Status Ain't Hood

Kanye West Doesn’t Care About Rap Music

Confession time: Until this past weekend, I was still excited about new Kanye West music. Still. After everything. This was — and is — directly in the middle of one of the most confusing and dispiriting spectacles I’ve seen in the decade-plus that writing about music has been my job. Kanye West had embraced Donald Trump when he was first elected, and that was bad. But maybe West at the time could’ve convinced himself that Trump, someone who moved in some of the same gala-openings as West himself, could be an open-minded chief executive, one who had some idea of how he wanted to govern. Now that Trump has spent more than a year proving himself to be an uglier, more paranoid, more overtly racist version of a standard Republican politician, West doesn’t have that excuse anymore.

There’s only one available conclusion, and that’s that Kanye West is a megalomaniac so obsessed with seizing attention and adulation that he’s willing to utterly ignore all the terrible things happening under Trump so that he can flatter his own idea of himself as a paradigm shatterer.

And it’s not just that West has embraced Trump. It’s that he’s embraced the whole incoherent, just-as-self-obsessed right-wing thinkosphere currently twisting itself into pretzels to prove themselves and their leader as intellectual superiors. West has fallen under the spell of dipshits like Scott Adams and possibly Jordan Peterson, pseudo-intellectual YouTube-lecture blowhards who don’t claim right-wing status but whose fake science always seems to lead them down right-wing paths.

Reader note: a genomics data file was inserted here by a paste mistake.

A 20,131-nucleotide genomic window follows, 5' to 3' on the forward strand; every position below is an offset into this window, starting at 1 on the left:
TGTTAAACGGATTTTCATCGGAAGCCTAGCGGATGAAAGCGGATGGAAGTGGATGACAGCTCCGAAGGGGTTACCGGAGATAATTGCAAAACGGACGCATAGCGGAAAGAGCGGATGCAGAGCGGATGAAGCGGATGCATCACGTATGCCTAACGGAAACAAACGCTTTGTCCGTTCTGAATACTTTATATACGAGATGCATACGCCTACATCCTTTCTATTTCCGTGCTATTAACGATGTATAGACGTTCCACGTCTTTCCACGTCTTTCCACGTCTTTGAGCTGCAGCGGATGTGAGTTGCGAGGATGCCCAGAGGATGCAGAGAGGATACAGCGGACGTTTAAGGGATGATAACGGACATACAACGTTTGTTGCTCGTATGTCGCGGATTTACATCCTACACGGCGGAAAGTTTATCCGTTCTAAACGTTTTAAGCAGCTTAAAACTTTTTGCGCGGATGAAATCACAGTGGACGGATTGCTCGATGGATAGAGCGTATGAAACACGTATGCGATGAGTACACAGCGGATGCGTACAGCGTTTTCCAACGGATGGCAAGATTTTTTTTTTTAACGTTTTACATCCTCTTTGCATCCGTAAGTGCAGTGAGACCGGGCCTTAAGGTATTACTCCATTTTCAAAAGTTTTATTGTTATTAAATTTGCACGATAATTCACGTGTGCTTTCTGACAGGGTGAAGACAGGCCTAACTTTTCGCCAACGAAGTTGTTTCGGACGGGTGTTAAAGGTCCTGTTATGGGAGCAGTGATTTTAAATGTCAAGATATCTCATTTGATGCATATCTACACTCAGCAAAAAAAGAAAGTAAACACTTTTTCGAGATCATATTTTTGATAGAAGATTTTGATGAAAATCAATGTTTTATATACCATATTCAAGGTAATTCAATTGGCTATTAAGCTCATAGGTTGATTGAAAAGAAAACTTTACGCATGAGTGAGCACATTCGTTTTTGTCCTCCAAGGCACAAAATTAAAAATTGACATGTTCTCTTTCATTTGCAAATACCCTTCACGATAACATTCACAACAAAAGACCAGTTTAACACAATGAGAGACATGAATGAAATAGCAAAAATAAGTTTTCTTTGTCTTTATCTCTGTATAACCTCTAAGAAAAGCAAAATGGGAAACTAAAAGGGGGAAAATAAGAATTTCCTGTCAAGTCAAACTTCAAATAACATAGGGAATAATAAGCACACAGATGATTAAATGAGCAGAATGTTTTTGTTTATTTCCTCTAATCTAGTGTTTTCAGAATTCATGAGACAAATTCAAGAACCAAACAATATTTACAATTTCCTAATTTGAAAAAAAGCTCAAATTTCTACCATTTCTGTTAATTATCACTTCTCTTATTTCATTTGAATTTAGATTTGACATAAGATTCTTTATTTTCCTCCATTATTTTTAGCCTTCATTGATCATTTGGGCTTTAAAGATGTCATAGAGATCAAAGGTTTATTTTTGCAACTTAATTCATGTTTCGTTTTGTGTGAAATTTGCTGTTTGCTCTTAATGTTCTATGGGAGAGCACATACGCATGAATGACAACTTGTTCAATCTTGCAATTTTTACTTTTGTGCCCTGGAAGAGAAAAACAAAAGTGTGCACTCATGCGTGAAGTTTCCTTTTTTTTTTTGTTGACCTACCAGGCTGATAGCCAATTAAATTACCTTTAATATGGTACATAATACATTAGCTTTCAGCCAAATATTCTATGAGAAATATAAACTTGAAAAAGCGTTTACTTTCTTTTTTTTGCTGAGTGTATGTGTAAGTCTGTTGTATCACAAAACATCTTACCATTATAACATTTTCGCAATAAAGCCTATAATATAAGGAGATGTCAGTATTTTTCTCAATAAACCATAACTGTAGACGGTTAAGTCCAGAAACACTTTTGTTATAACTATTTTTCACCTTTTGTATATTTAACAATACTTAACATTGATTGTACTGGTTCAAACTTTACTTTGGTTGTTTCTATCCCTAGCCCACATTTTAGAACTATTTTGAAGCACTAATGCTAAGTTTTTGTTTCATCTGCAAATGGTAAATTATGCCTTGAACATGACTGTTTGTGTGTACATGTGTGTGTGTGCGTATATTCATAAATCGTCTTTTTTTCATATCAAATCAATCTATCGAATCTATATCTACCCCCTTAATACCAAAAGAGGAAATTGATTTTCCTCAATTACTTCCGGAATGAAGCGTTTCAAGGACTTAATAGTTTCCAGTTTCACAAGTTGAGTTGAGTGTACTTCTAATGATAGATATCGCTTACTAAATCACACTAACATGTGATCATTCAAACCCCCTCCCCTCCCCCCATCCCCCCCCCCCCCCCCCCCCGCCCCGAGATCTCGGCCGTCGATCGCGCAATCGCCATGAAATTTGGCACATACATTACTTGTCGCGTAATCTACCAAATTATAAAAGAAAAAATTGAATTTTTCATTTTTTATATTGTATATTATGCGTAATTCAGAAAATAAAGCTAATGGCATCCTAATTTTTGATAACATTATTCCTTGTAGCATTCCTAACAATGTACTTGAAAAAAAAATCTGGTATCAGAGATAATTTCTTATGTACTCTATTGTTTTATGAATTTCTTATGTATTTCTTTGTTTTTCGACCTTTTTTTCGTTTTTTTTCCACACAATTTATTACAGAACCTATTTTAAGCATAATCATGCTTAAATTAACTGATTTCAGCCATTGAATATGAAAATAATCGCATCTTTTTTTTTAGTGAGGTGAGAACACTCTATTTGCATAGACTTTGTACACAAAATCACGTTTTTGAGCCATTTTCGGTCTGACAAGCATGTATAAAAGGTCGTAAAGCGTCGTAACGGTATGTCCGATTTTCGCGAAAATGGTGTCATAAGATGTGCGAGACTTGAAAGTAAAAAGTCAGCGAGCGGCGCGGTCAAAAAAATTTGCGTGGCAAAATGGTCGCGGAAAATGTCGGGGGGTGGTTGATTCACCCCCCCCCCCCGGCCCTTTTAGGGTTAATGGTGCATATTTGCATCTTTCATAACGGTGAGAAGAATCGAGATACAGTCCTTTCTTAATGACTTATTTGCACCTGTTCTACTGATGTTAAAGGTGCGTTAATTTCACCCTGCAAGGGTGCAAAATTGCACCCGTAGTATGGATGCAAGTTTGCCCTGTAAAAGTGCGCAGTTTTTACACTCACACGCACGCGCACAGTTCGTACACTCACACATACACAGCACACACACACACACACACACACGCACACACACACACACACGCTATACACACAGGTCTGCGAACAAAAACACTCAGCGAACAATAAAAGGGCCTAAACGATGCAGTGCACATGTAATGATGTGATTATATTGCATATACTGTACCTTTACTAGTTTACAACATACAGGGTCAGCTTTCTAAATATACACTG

It’s not just that West is jabbing his figurative thumb into our collective eye; it’s that he’s doing it in such a boring and lame and incoherent fashion. He can’t even own his own shittiness, the way a good pro-wrestling heel does. He has to build it around a halfassed germ of an idea about universal love, as if feelings were the only things that separated the political sides in this country. There is no rigor whatsoever in this line of thought; it’s the type of shit that would get you laughed out of the room in a ninth-grade debate-team practice session. West is so insulated and out-of-touch and self-impressed that he thinks he’s doing something radical when he’s really just playing into the hands of the terrible people who want to keep this country’s resources in the hands of the obscenely wealthy. That’s it.

And I was still excited.

Nobody’s ever had a rap career like Kanye West. Nobody’s managed to shift with the times as adeptly while still standing out from them. Nobody’s managed to remain relevant over a decade-plus without overtly chasing trends or hits. Nobody’s managed to challenge himself from album to album, as if he was in conversation with his own back catalog, with his genre, and with the world at large. Nobody’s managed to maintain A-list status while releasing seven very good albums in a row — or, if we’re counting Watch The Throne, eight. (We can argue about whether The Life Of Pablo is up to West’s standards all day, but that thing had bangers.) Kanye West is the most important musical artist that this century has produced. He doesn’t even have any serious competition. He’s also a blithering dumbass.

As someone who’s been a fan of Kanye West since the I’m Good mixtape, I’ve had to make excuses, again and again, for whatever deluded bullshit he spouts whenever there’s a microphone pointed in his direction. It’s just a part of the package. You don’t get “Famous,” with those endorphin-rush Nina Simone and Sister Nancy sample-chops, without “I feel like me and Taylor might still have sex.” (That line’s been written about enough, especially after Swift got caught on tape giving that line her blessing, but it’s still a gross line.) The Trump stuff is way, way worse than anything he’s pulled in the past, but it’s still of a piece with the half-cocked egomania that’s always been a central part of West’s persona.